To paraphrase Winston Churchill, starting up tomorrow’s biotech firms is a bit of “a riddle wrapped in a mystery inside an enigma.” The riddle is that cutting-edge biotechnology may both increase and decrease risk.
The mystery for biotech start-ups is how to obtain capital when so many investors have been burned before, and may now prefer less impressive but more predictable returns in later-stage investments.
The enigma is how venture capital (VC) firms will raise the funds to invest in biotech or any other technology when so many limited partners, whose portfolios were hit hard by the 2008 financial crisis, have fewer funds to invest in VC firms and, by becoming more risk averse, may prefer to avoid such investments. We’re definitely entering a game-changing era.
First, let’s consider the riddle. Biotech investments have always been high-risk investments due to the high costs of R&D, long lead times for R&D successes to be commercialized, and high R&D failure rates. R&D spending per new biopharmaceutical launched can readily exceed $1 billion. Yet, over the past 30 years, an escalation of discoveries in molecular and cellular biology and a proliferation of concomitant technology platforms have dramatically increased the odds of solving big problems regarding health, agriculture, energy, and the environment.
For example, advances in functional genomics will eventually impact healthcare to an unprecedented extent, not only by helping to enable the widespread practice of personalized medicine, but also by leading the way toward the treatment of learning and memory disorders, the cure of hereditary diseases, and the retardation of aging.
This example of cutting-edge technology will both increase and decrease risk. The increase is obvious. A gigantic opportunity, such as the retardation of aging, will entail many years of research, costly false leads, and huge outlays of capital.
The decrease in risk is due to the coming of age of personalized medicine.
Customized therapeutics are likely to provide greater efficacy with fewer side effects if targeted to population subsets. Clinical trials should require lower enrollments and shorter periods of time to complete and result in reduced failure rates and fewer product recalls following FDA approval. The costs of R&D should drop considerably and lead to high rates of return from such niche market-directed therapeutics.
On to the mystery. A recent PricewaterhouseCoopers/National Venture Capital Association MoneyTree™ Report (Q1 1995–Q3 2009) has revealed some surprising data in light of the financial crisis that exploded at the beginning of the fourth quarter of 2008. Comparing total U.S. VC investments and number of deals closed in fourth quarter 2008 vs. fourth quarter 2007, first quarter 2009 vs. first quarter 2008, second quarter 2009 vs. second quarter 2008, and third quarter 2009 vs. third quarter 2008, in all cases significant deceases were noted in the quarters occurring one year later than the comparison quarters. For the most recent four quarters, compared to their corresponding prior quarters, the total dollars invested and the number of deals closed averaged 41% and 32% lower, respectively. However, for just biotech investments, the total dollars invested and the number of deals closed averaged only 21% and 22% lower, respectively.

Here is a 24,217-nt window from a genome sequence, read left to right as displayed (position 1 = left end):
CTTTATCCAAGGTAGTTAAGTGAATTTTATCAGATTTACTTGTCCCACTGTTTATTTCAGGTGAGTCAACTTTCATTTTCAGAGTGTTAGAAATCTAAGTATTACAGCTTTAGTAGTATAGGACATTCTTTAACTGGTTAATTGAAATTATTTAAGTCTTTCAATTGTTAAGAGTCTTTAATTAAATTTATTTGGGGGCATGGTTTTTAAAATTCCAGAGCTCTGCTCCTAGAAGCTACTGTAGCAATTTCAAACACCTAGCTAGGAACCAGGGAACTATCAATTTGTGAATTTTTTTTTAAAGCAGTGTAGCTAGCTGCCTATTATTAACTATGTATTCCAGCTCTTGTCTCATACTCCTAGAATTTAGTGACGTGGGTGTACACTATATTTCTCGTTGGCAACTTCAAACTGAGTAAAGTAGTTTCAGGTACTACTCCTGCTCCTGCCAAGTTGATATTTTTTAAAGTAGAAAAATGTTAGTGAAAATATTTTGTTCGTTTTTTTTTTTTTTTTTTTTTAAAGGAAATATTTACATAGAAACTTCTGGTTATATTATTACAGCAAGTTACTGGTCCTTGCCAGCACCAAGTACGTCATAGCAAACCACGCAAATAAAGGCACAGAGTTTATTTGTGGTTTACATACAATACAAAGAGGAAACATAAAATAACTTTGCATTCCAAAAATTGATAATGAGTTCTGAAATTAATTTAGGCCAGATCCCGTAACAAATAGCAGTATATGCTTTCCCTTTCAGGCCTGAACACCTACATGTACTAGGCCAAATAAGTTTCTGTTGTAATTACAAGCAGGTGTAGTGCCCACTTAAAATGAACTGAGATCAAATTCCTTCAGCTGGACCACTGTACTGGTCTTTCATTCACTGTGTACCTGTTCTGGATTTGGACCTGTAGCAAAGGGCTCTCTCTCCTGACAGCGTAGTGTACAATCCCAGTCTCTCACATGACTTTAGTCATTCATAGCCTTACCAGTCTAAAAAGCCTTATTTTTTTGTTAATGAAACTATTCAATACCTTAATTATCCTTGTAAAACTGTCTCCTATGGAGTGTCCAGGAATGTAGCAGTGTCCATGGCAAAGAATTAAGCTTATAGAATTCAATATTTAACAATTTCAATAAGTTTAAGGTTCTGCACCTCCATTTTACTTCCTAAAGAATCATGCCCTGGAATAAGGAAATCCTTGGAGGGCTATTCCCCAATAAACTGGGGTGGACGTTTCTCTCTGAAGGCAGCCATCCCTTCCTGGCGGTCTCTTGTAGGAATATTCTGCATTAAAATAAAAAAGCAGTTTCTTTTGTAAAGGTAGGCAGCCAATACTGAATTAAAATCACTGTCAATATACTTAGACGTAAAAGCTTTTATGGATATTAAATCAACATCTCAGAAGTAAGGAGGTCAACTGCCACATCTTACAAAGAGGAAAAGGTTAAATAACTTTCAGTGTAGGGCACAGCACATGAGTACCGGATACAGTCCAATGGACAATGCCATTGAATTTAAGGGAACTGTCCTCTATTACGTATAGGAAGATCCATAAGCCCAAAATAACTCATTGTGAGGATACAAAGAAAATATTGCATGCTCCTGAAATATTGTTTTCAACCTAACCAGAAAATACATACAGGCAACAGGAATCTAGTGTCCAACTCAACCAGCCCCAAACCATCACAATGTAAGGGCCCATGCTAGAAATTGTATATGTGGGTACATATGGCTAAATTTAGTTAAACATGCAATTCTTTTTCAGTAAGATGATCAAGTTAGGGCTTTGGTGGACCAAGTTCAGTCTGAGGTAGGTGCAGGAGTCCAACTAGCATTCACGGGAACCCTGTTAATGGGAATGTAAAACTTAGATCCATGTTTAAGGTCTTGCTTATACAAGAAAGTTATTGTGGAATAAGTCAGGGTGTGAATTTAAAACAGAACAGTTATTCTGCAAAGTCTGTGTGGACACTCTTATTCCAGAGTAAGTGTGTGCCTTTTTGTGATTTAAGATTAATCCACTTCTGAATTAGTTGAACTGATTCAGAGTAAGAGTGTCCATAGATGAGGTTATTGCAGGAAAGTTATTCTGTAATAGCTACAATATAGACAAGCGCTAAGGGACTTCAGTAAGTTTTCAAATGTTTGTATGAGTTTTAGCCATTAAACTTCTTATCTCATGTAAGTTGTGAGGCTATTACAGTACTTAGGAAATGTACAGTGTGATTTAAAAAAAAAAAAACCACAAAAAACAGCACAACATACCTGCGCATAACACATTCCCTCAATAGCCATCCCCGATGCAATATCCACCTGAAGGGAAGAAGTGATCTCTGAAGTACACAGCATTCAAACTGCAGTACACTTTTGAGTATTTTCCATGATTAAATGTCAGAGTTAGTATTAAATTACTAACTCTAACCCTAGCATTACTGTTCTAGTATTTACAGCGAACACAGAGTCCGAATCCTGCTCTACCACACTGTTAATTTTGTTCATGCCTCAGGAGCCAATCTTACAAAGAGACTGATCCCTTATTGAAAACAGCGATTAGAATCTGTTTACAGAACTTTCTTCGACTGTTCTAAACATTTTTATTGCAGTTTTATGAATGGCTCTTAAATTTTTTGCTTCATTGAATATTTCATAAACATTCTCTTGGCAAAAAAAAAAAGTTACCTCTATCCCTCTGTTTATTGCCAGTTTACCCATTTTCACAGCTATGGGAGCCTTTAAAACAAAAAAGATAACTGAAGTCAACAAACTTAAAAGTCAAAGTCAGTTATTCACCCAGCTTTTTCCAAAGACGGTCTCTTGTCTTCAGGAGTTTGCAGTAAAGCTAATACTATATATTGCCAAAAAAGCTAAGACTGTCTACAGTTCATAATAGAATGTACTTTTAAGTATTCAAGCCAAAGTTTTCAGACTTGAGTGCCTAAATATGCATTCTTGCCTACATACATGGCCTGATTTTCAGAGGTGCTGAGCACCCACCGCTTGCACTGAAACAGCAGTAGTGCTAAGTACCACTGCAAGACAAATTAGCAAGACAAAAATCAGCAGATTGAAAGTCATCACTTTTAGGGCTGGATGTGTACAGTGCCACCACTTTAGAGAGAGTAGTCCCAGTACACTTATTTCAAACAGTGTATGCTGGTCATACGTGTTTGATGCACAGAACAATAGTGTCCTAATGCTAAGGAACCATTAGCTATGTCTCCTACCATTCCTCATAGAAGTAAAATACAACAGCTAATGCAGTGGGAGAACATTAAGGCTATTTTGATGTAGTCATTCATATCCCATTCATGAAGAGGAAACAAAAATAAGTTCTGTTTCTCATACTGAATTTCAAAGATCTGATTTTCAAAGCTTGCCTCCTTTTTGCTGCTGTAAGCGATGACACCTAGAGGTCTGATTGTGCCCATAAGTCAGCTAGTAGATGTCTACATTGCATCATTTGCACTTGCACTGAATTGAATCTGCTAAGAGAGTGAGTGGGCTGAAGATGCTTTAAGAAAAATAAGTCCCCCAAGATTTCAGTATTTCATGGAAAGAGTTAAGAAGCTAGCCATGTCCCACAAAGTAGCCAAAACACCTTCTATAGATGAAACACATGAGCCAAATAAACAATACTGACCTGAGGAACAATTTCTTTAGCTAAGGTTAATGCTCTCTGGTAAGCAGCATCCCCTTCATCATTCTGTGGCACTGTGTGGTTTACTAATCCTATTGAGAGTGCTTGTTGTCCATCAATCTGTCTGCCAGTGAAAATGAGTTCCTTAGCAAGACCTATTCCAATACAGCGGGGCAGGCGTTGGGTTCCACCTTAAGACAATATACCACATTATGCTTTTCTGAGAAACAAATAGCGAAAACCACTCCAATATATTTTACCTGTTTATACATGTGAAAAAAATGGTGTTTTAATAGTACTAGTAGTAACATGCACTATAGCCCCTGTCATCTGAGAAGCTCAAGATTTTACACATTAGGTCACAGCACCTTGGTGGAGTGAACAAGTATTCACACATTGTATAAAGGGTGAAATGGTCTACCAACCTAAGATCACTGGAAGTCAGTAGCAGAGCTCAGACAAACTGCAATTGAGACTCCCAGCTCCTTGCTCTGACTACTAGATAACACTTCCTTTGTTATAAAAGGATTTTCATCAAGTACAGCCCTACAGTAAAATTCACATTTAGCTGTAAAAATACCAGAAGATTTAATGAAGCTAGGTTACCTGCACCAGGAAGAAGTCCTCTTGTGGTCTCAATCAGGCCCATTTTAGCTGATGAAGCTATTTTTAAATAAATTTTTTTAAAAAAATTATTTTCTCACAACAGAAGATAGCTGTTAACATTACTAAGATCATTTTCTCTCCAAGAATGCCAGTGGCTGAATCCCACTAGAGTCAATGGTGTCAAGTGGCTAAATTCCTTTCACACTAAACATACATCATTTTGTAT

For all U.S. VC investments representing first-sequence investments, i.e., the first investment made in a company from external sources, the total dollars invested, and the number of deals closed averaged 54% and 46% lower, respectively. With respect to first-sequence biotech investments, the total dollars invested and the number of deals closed averaged only 33% and 39% lower, respectively. In other words, the falloff of VC investments from the fourth quarter of 2008 through the third quarter of 2009 was less severe for the biotech industry than for all industries combined, even regarding riskier first-sequence investments.
The relative competitiveness of the biotech sector in securing VC funds during the current economic downturn reflects a similar pattern observed during the prior 13 years, a growth period for both the economy and VC investing. As I reported in the October 15, 2008, issue of GEN, and subsequently documented in the October 2009 issue of the Journal of Commercial Biotechnology, from 1995 through 2007, VC funding of U.S. biotech companies grew at a faster rate percentagewise than total VC funding of U.S. companies (except during the dot-com bubble from 1999 to 2001).
Now for the enigma. Thomson Reuters and the National Venture Capital Association released a report on October 12, 2009, showing extensive declines in the ability of VC firms to raise funds from the fourth quarter of 2008 through the third quarter of 2009. Comparing total capital raised and number of funds closed in fourth quarter 2008 vs. fourth quarter 2007, first quarter 2009 vs. first quarter 2008, second quarter 2009 vs. second quarter 2008, and third quarter 2009 vs. third quarter 2008, in all cases significant deceases were noted in the quarters occurring one year later than the comparison quarters.
For the most recent four quarters, compared to their corresponding prior quarters, the total capital raised and number of funds closed averaged 66% and 54% lower, respectively. Moreover, the declines were most severe in the second and third quarters of 2009, compared to the second and third quarters of 2008, when the total capital raised and number of funds closed averaged 80% and 70% lower, respectively.